Welcome, Guest. Please Login
 
  HomeHelpSearchLogin FAQ Radified Ghost.Classic Ghost.New Bootable CD Blog  
 
Page Index Toggle Pages: 1
Send Topic Print
HTML compression and Apache mod_gzip (Read 7987 times)
Rad
Radministrator
*****
Offline


Sufferin' succotash

Posts: 4090
Newport Beach, California


Back to top
HTML compression and Apache mod_gzip
Sep 28th, 2008 at 5:44pm
 
Been reading up on web site optimization (WSO): http://www.websiteoptimization.com/

.. which stresses (among other things) small, fast-loading pages, light on gfx.

I ran some tests here: http://www.websiteoptimization.com/services/analyze/

.. which gives a nice breakdown of all web page components » html, css, gfx, javascript, etc.

In the process, I read some things that suggest it's possible to get ~50% compressio using HTML compression .. with things such as mod_gzip, which is an Apache mod:

http://www.bluestream.org/Networking/gzip.htm

http://sourceforge.net/projects/mod-gzip/

I think the Rad VPS uses Apache 2.2.9, which is the most recent version (June 2008), so we should support whatever compression tools are out there.

Anybody know about mod_gzip, or the like?

Apache seems kinda scary to me .. a back art.

I alwasy try to keep most of my pages small, but 50% compression definitely seems worth it. Anything that would make web pages load faster and save bandwidth is a good thing?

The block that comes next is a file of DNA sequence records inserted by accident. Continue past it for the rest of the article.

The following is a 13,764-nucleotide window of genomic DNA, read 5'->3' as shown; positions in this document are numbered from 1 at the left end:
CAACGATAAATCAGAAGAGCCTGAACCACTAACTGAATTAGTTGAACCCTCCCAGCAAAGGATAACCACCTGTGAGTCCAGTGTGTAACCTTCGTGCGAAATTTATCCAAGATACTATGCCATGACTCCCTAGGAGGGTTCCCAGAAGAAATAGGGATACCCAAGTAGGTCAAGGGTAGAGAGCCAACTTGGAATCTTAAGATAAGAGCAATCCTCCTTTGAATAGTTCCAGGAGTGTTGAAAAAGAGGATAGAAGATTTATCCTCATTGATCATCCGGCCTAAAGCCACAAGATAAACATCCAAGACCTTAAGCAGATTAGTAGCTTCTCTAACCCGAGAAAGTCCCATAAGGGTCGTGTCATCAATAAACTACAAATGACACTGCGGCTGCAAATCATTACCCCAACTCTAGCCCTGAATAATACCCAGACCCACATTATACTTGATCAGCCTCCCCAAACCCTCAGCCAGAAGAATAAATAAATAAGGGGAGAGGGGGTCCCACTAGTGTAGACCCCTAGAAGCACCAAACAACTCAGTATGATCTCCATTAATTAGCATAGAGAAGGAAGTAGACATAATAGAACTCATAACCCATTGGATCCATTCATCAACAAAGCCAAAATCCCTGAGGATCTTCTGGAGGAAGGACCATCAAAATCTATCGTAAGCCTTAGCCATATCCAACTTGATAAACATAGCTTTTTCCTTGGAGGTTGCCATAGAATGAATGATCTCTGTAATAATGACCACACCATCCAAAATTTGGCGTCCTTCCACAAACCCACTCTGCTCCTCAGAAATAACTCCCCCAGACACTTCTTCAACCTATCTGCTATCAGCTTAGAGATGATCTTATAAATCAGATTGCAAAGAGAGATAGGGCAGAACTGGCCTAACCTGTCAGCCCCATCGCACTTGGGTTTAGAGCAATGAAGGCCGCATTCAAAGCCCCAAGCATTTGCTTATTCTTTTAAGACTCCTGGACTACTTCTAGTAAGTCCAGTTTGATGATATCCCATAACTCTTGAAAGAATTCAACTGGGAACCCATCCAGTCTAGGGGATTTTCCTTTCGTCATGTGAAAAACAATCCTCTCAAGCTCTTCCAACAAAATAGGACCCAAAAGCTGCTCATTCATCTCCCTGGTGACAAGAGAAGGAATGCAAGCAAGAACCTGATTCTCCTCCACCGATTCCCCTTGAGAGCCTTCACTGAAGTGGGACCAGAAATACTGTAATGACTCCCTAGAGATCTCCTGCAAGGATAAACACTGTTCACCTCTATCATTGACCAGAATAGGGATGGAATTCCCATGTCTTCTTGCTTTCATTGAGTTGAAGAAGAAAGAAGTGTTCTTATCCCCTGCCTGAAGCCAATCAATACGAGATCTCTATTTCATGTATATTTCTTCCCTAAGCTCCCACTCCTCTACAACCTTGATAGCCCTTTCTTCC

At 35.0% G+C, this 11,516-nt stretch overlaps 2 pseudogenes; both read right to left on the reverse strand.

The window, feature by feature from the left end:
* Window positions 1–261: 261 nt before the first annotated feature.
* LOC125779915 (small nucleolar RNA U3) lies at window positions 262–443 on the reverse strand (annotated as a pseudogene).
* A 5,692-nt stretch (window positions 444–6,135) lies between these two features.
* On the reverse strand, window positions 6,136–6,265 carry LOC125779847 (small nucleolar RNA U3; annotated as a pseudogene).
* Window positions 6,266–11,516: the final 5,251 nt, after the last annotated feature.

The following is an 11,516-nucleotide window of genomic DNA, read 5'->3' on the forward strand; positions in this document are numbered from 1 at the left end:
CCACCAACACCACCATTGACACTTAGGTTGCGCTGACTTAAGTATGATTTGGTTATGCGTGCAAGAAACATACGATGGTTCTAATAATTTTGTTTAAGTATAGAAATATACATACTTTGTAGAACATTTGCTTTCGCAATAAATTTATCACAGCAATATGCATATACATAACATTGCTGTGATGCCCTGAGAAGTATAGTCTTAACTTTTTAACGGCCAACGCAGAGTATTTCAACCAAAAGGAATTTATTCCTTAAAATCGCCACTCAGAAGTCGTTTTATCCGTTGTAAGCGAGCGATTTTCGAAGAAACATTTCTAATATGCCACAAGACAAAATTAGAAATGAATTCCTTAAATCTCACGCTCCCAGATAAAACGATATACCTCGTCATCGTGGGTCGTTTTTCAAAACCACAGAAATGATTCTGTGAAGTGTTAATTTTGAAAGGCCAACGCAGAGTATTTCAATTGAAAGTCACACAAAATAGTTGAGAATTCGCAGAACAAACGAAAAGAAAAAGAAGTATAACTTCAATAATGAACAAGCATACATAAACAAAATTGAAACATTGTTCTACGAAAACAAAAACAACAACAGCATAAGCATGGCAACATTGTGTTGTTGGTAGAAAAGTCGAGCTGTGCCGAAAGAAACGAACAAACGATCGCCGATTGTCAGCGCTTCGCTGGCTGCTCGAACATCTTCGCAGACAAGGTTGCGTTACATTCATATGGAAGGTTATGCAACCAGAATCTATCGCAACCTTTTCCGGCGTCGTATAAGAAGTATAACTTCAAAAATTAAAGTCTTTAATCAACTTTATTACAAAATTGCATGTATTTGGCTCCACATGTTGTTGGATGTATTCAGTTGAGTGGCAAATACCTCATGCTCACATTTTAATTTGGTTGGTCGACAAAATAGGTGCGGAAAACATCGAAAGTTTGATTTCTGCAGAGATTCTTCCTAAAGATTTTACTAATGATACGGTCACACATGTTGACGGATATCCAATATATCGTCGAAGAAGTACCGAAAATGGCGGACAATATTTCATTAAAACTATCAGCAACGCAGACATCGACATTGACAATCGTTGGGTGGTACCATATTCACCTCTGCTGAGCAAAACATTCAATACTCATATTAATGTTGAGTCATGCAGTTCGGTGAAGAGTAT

Thoughts? Experience? Caveats?

I know web browsers must support compression. If they DON'T, I understand a regular non-compressed page will be sent.
 
WWW  
IP Logged
 

MrMagoo
Übermensch
*****
Offline


Resident Linux Guru

Posts: 1026
Phoenix, AZ (USA)


Back to top
Re: HTML compression and Apache mod_gzip
Reply #1 - Sep 28th, 2008 at 7:24pm
 
Compression saves on bandwidth.  It doesn't always mean that the page loads faster.  It takes some time for the server to compress the file, and some time for the client to decompress it.  If your bandwidth is really low (dialup) then compression would save time because the computer is faster than the connection.  With higher bandwidth like cable and DSL, it could actually be slower to use compression.

I can't tell you how much of a benefit/trade-off there is for html compression.  My experience with real-time compression is mostly with VoIP and SCP file transfers. 

I do know that we recently enabled html compression at work and we are seeing an increase in HTTP 500 errors (which is an "Internal server error"  ..very specific.)

Apache isn't really black magic.  It is fairly straight-forward.  It probably seems complicated because it has lots of options and can be extended by a large number of modules.  Fortunately, the configuration is also modular and stored in a *nearly* human readable text file.  The configuration files often even come with self-documenting comments.  So, it looks big and complicated at first, but it starts to make sense once you dig in and play with it a little.
 
WWW  
IP Logged
 
MrMagoo
Übermensch
*****
Offline


Resident Linux Guru

Posts: 1026
Phoenix, AZ (USA)


Back to top
Re: HTML compression and Apache mod_gzip
Reply #2 - Sep 28th, 2008 at 7:36pm